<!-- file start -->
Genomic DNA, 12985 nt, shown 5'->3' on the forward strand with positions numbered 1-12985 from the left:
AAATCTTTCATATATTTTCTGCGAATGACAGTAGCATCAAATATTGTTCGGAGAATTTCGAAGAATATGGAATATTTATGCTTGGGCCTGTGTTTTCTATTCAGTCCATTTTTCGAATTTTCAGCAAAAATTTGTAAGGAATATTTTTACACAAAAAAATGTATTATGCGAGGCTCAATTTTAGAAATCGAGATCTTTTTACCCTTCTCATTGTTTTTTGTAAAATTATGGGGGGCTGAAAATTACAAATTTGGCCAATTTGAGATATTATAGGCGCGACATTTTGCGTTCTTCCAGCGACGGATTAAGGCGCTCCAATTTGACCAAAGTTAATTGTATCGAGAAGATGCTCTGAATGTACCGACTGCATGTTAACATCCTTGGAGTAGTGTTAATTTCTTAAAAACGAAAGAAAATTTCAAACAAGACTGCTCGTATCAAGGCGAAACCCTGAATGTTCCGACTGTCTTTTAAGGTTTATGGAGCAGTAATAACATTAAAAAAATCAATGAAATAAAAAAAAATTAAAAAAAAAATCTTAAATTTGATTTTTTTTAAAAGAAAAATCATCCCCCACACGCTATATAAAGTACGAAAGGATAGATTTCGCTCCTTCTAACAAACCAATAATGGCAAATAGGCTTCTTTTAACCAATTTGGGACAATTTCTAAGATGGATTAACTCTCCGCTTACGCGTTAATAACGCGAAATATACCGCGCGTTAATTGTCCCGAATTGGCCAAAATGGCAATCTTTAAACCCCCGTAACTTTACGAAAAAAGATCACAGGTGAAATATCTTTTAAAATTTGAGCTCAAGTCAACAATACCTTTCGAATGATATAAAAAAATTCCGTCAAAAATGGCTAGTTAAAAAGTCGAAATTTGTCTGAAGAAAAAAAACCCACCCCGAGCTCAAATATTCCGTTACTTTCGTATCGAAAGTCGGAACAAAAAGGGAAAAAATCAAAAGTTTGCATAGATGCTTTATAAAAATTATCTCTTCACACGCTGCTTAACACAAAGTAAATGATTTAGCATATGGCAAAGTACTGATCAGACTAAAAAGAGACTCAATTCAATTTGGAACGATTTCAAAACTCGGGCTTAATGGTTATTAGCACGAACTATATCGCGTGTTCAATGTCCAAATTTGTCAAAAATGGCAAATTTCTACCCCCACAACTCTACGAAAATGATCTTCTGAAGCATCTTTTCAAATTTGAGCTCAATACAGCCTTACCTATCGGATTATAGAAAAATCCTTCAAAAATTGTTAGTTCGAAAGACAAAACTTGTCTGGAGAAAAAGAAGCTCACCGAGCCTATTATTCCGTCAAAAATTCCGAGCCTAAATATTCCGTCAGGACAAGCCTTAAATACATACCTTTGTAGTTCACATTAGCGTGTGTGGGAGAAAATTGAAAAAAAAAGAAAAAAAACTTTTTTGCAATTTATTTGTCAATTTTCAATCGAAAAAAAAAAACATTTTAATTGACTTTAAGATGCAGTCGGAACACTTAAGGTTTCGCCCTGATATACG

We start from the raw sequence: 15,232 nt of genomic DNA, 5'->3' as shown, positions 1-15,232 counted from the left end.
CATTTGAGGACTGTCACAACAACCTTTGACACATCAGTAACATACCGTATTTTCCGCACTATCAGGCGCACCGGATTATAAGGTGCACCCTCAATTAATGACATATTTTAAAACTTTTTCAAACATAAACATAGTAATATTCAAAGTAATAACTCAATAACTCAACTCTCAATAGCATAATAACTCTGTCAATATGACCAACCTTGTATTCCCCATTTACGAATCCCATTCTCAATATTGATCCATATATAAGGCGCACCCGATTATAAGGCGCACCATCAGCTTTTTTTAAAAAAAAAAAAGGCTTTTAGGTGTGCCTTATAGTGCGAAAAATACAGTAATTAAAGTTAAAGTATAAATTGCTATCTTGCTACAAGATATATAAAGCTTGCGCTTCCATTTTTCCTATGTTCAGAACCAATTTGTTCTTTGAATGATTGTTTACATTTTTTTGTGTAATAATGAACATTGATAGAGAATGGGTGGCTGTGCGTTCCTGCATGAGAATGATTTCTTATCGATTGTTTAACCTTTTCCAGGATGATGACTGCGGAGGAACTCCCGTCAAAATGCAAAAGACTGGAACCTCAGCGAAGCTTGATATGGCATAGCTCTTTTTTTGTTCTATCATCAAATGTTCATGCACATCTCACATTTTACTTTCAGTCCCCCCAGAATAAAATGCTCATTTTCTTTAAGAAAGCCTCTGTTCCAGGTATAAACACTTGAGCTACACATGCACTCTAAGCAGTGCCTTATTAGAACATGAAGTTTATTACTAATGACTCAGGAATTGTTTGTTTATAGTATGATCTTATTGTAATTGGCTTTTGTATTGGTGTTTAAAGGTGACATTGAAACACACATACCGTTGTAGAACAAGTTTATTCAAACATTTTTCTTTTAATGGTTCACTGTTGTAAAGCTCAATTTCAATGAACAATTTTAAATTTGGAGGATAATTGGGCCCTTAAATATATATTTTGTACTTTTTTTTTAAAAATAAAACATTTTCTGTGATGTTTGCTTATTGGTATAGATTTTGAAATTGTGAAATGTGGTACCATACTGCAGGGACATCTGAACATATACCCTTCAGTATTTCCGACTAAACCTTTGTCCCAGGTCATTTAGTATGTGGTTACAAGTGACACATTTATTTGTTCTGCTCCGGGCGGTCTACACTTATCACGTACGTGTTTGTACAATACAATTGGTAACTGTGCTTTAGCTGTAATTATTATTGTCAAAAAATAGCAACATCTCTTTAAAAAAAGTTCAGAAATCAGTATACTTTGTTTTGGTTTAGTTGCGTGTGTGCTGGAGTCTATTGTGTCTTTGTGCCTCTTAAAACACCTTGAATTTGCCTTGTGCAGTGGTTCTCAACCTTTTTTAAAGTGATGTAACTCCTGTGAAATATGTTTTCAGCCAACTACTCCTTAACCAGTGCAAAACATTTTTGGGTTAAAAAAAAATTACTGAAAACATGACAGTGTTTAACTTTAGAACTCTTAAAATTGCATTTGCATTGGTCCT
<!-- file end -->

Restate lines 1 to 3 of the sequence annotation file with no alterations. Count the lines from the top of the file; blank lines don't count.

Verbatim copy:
Genomic DNA, 12985 nt, shown 5'->3' on the forward strand with positions numbered 1-12985 from the left:
AAATCTTTCATATATTTTCTGCGAATGACAGTAGCATCAAATATTGTTCGGAGAATTTCGAAGAATATGGAATATTTATGCTTGGGCCTGTGTTTTCTATTCAGTCCATTTTTCGAATTTTCAGCAAAAATTTGTAAGGAATATTTTTACACAAAAAAATGTATTATGCGAGGCTCAATTTTAGAAATCGAGATCTTTTTACCCTTCTCATTGTTTTTTGTAAAATTATGGGGGGCTGAAAATTACAAATTTGGCCAATTTGAGATATTATAGGCGCGACATTTTGCGTTCTTCCAGCGACGGATTAAGGCGCTCCAATTTGACCAAAGTTAATTGTATCGAGAAGATGCTCTGAATGTACCGACTGCATGTTAACATCCTTGGAGTAGTGTTAATTTCTTAAAAACGAAAGAAAATTTCAAACAAGACTGCTCGTATCAAGGCGAAACCCTGAATGTTCCGACTGTCTTTTAAGGTTTATGGAGCAGTAATAACATTAAAAAAATCAATGAAATAAAAAAAAATTAAAAAAAAAATCTTAAATTTGATTTTTTTTAAAAGAAAAATCATCCCCCACACGCTATATAAAGTACGAAAGGATAGATTTCGCTCCTTCTAACAAACCAATAATGGCAAATAGGCTTCTTTTAACCAATTTGGGACAATTTCTAAGATGGATTAACTCTCCGCTTACGCGTTAATAACGCGAAATATACCGCGCGTTAATTGTCCCGAATTGGCCAAAATGGCAATCTTTAAACCCCCGTAACTTTACGAAAAAAGATCACAGGTGAAATATCTTTTAAAATTTGAGCTCAAGTCAACAATACCTTTCGAATGATATAAAAAAATTCCGTCAAAAATGGCTAGTTAAAAAGTCGAAATTTGTCTGAAGAAAAAAAACCCACCCCGAGCTCAAATATTCCGTTACTTTCGTATCGAAAGTCGGAACAAAAAGGGAAAAAATCAAAAGTTTGCATAGATGCTTTATAAAAATTATCTCTTCACACGCTGCTTAACACAAAGTAAATGATTTAGCATATGGCAAAGTACTGATCAGACTAAAAAGAGACTCAATTCAATTTGGAACGATTTCAAAACTCGGGCTTAATGGTTATTAGCACGAACTATATCGCGTGTTCAATGTCCAAATTTGTCAAAAATGGCAAATTTCTACCCCCACAACTCTACGAAAATGATCTTCTGAAGCATCTTTTCAAATTTGAGCTCAATACAGCCTTACCTATCGGATTATAGAAAAATCCTTCAAAAATTGTTAGTTCGAAAGACAAAACTTGTCTGGAGAAAAAGAAGCTCACCGAGCCTATTATTCCGTCAAAAATTCCGAGCCTAAATATTCCGTCAGGACAAGCCTTAAATACATACCTTTGTAGTTCACATTAGCGTGTGTGGGAGAAAATTGAAAAAAAAAGAAAAAAAACTTTTTTGCAATTTATTTGTCAATTTTCAATCGAAAAAAAAAAACATTTTAATTGACTTTAAGATGCAGTCGGAACACTTAAGGTTTCGCCCTGATATACG

We start from the raw sequence: 15,232 nt of genomic DNA, 5'->3' as shown, positions 1-15,232 counted from the left end.